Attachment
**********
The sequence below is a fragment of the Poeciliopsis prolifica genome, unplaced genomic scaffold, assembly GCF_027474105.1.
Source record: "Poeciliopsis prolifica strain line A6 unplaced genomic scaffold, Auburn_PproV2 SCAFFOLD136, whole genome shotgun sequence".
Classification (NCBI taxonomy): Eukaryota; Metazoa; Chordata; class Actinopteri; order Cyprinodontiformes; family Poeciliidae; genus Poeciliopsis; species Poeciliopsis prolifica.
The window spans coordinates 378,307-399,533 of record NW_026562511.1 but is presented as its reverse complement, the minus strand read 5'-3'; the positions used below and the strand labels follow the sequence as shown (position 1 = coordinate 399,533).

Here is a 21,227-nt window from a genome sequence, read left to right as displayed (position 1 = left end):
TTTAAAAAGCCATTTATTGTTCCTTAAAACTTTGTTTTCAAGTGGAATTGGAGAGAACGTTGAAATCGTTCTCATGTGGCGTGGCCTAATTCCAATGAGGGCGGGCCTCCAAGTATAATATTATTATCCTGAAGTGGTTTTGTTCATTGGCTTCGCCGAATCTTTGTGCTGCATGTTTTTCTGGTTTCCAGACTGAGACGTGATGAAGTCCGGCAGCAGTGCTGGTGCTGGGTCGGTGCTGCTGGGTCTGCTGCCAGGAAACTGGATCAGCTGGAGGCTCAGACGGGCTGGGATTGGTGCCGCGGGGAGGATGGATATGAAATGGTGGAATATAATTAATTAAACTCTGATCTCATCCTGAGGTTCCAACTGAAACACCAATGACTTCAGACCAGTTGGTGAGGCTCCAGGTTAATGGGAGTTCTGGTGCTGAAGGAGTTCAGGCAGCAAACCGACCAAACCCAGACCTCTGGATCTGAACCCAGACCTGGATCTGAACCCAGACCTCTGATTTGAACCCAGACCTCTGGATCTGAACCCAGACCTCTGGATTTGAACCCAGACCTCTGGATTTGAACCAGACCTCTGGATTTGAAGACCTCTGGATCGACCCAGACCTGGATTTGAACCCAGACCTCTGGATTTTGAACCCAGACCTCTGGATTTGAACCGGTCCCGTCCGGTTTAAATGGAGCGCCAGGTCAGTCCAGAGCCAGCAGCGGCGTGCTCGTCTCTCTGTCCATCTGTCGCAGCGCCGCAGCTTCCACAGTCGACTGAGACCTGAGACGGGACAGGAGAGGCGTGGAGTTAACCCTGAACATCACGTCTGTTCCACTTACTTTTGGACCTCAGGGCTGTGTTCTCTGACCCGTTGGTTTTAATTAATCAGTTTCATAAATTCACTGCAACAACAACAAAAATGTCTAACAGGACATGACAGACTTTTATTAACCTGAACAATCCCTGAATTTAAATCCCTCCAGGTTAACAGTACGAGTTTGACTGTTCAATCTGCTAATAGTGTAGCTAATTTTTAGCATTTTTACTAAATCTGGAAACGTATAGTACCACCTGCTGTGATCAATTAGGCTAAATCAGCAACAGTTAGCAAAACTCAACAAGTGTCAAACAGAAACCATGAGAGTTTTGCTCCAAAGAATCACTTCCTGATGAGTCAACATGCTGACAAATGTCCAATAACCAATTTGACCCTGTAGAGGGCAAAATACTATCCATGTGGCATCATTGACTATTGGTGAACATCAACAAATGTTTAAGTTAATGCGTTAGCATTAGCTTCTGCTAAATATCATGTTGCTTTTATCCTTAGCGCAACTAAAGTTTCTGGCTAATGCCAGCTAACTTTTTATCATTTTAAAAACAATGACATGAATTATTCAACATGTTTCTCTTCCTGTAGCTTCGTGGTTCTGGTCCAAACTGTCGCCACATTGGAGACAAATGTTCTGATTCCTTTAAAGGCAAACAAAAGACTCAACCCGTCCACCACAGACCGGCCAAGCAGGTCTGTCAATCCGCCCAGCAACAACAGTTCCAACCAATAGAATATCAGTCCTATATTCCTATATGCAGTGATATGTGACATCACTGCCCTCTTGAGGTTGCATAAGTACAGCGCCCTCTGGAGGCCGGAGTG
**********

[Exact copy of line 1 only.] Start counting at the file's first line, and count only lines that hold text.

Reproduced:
The sequence below is a fragment of the Poeciliopsis prolifica genome, unplaced genomic scaffold, assembly GCF_027474105.1.